Coppola, Take 2

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Cos Aelenei

Director and producer Francis Ford Coppola.

"I had an impressive career as a younger person," says Francis Ford Coppola, "but it was like an older director's." Perhaps that's why people have been wondering if he'd gone into early retirement. The director of such indelible movies as The Godfather and Apocalypse Now hasn't put out a film in 10 years and has been, by his own admission, in a creative slump for 25. So now he's changing tactics: since he couldn't scramble out of the ditch going forward, he's trying reverse. For his next film, the aptly titled Youth Without Youth, Coppola, 68, returned to a stage of his career he feels ended prematurely: the beginning. "At 29 I was making an older man's picture [Finian's Rainbow]," he says. "The younger director never had his moment. Now I'm making a younger man's picture."

Youth Without Youth might also be described as a wistful man's picture. An adaptation by Coppola of a novella by the Romanian-born philosopher Mircea Eliade, the unashamedly arty film stars Tim Roth as Dominic Matei, an aging linguistics professor whose youth is restored after he survives a lightning strike. Because of his rejuvenation, Matei is able to work on his unfinished magnum opus and pursue a lost love. With a dense, multilayered plot spanning multiple continents, decades and languages, and heady themes like consciousness and the nature of time, Youth seems a lot more than a decade removed from Coppola's last film, the decidedly commercial Matt Damon courtroom drama The Rainmaker.

Garrulous and avuncular, sipping a Bloody Mary at 4 p.m. in a Beverly Hills hotel, Coppola explains the crisis of confidence that immobilized him, and his career pivot from John Grisham to a Romanian mythologist. In 2004 the director was much like Matei before the lightning struck; he was frustrated and grappling with a consuming project he couldn't complete. He'd spent most of the '80s and '90s making forgettable films like The Cotton Club and Jack to pay off the enormous debts he had incurred on such experiments as his 1982 musical, One from the Heart. Though there were bright spots, like The Outsiders and Peggy Sue Got Married, most of Coppola's studio pictures during this time left the director and his fans unfulfilled. In 1986 Coppola's 22-year-old son Gian-Carlo died in a boating accident. "When you lose your kid, it's the first thing you think of when you wake up in the morning for about seven or eight years. Then there's the first morning when that's not the first thing you think of. You get brave," he says. His other two children, Sofia and Roman, are in the business, although the Oscar-winning Sofia is currently focused mainly on being a mom. Roman, an assistant director on Youth, co-wrote Wes Anderson's new film, The Darjeeling Limited.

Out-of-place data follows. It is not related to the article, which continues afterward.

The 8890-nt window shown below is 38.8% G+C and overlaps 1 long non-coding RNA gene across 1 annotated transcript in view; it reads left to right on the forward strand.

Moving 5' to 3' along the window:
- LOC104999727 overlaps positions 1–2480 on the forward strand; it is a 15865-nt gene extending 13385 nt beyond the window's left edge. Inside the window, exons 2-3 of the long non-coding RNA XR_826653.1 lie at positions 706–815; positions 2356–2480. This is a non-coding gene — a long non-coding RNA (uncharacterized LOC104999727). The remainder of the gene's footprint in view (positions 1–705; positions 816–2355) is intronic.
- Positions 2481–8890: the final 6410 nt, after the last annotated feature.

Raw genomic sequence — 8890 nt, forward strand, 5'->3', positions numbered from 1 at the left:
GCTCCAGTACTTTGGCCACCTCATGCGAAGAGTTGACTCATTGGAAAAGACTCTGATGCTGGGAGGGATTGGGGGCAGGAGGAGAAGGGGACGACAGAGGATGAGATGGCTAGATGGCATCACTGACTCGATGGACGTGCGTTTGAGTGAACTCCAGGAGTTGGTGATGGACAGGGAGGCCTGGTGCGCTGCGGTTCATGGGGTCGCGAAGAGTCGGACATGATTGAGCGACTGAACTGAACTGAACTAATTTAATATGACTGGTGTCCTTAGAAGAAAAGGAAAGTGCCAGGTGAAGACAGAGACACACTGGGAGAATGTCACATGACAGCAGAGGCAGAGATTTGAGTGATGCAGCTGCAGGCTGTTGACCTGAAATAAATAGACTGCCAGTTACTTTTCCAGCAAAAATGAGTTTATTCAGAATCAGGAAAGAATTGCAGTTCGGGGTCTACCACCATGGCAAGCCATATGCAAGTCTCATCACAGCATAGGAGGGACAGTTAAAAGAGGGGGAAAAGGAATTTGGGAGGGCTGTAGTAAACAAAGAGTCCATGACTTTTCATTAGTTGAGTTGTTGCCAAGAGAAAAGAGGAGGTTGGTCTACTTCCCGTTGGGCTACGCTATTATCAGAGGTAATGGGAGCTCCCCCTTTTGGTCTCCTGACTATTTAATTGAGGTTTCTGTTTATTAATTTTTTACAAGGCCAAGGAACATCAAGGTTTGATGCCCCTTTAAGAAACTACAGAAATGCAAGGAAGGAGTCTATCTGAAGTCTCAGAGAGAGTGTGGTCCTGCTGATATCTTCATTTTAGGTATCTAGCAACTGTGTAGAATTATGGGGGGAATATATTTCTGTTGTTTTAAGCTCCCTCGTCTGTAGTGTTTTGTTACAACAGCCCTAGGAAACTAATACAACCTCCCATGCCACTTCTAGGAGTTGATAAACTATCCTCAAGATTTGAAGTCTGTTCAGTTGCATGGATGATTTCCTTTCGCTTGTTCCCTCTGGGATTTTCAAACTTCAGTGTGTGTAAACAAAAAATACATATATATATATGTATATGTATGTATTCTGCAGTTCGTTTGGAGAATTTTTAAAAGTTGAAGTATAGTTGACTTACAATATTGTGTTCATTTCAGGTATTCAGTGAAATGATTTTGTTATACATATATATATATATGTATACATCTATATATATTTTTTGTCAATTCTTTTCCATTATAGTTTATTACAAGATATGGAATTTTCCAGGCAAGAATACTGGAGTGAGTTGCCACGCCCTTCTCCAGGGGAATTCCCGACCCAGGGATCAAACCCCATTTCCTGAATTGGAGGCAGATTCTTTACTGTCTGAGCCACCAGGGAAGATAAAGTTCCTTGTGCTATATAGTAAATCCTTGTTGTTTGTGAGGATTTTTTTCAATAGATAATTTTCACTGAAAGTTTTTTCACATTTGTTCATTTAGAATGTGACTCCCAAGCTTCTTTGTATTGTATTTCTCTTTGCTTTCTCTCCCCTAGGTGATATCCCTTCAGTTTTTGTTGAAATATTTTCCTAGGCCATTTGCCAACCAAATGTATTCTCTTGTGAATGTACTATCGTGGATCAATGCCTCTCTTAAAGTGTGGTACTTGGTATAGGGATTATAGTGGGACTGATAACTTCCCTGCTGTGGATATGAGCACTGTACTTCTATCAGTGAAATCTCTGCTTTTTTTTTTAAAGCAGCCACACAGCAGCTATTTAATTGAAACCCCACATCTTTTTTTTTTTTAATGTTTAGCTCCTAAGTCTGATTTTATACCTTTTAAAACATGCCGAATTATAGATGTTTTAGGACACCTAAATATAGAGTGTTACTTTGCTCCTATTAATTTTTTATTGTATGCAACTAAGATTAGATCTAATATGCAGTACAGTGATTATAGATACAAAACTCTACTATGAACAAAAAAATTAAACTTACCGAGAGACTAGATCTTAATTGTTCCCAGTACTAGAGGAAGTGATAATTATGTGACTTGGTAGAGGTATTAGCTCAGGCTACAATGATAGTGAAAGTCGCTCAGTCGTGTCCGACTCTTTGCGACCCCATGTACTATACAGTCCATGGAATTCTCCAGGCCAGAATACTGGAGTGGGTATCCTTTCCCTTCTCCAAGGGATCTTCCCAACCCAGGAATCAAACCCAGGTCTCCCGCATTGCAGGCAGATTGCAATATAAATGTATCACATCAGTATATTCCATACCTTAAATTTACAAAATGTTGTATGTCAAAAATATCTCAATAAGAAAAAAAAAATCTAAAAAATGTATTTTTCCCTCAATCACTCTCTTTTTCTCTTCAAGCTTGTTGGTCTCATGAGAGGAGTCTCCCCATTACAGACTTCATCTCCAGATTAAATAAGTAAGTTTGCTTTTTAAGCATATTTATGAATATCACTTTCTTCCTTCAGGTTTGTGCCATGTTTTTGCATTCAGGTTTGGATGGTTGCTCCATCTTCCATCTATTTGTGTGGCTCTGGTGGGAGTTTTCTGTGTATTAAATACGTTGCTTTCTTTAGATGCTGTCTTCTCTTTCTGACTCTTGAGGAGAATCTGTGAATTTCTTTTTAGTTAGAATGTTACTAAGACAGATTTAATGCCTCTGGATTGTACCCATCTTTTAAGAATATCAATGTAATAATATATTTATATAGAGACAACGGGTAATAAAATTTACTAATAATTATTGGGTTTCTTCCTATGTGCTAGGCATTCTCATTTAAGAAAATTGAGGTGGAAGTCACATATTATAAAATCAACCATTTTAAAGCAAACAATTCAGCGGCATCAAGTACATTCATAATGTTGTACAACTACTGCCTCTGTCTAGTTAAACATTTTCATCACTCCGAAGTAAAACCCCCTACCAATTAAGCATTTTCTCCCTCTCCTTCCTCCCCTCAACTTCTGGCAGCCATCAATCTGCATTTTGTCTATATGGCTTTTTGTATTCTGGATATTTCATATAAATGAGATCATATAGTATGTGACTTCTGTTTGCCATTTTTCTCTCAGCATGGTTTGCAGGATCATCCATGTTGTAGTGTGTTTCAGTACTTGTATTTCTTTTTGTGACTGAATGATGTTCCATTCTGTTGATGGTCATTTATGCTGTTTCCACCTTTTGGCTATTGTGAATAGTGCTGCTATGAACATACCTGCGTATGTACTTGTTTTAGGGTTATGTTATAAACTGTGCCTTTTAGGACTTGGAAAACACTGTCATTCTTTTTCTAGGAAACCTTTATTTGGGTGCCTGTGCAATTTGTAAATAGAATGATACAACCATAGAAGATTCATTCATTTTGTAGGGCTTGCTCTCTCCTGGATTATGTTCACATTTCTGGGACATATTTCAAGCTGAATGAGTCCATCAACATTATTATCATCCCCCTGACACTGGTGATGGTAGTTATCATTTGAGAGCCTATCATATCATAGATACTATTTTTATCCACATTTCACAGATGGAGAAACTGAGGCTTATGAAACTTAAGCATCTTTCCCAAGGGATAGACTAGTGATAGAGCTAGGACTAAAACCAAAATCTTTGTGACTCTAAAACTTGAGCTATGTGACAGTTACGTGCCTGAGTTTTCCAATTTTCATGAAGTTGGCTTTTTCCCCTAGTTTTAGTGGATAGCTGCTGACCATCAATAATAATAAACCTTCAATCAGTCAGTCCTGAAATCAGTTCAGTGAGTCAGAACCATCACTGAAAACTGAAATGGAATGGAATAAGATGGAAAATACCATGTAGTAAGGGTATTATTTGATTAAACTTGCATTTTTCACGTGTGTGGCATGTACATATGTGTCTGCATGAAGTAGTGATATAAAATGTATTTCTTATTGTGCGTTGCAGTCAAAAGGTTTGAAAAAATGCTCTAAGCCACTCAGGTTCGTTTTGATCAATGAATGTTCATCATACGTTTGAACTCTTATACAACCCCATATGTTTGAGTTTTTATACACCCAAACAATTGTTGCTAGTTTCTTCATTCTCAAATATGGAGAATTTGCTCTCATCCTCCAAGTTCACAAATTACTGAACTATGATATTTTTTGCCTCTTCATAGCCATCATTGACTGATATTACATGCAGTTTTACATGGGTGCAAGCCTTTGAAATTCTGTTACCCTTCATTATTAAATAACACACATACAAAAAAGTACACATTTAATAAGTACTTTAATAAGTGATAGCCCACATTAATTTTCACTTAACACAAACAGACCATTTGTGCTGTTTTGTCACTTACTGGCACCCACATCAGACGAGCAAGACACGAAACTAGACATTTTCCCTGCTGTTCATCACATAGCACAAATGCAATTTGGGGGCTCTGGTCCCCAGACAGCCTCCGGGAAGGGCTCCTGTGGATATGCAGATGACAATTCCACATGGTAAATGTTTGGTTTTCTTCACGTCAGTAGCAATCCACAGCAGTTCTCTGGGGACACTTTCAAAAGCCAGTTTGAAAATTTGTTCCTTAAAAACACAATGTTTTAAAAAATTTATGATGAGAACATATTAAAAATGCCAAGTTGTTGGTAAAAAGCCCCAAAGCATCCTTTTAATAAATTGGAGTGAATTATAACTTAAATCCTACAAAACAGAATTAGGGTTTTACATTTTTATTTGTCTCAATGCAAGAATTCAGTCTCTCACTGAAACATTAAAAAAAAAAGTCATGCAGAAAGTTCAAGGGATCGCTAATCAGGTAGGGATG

By the late '90s, Coppola says, "I just wanted to find a place for myself. I didn't want to be a director who was hired: 'Here's a script, we've got Robin Williams.'" After he lost a lengthy rights battle with Warner Bros. over a Pinocchio project, Coppola says he realized, "I don't have that much time. The time has come to do the dream project, the ultimate one that I write myself that's about something really ambitious, that contributes new ideas to the language of cinema." While the Godfather movies are fan favorites, he prefers the films it took critics longer to embrace, like Apocalypse Now, or audiences to discover, like The Rain People (see box). "The easiest way to make sure a movie is successful is to make a traditional movie very well," he says. "If you make a slightly unusual movie or [don't] exactly follow the rules as everyone sees them, then you get in trouble or, like with Apocalypse, wait 20 years to hear that was really good." Coppola's career capstone was to be a utopian story set in Manhattan called Megalopolis, an original script he had been tinkering with since 1984. "You know those advertising-agency guys that were gonna quit and write a great novel? It was like that," he says.

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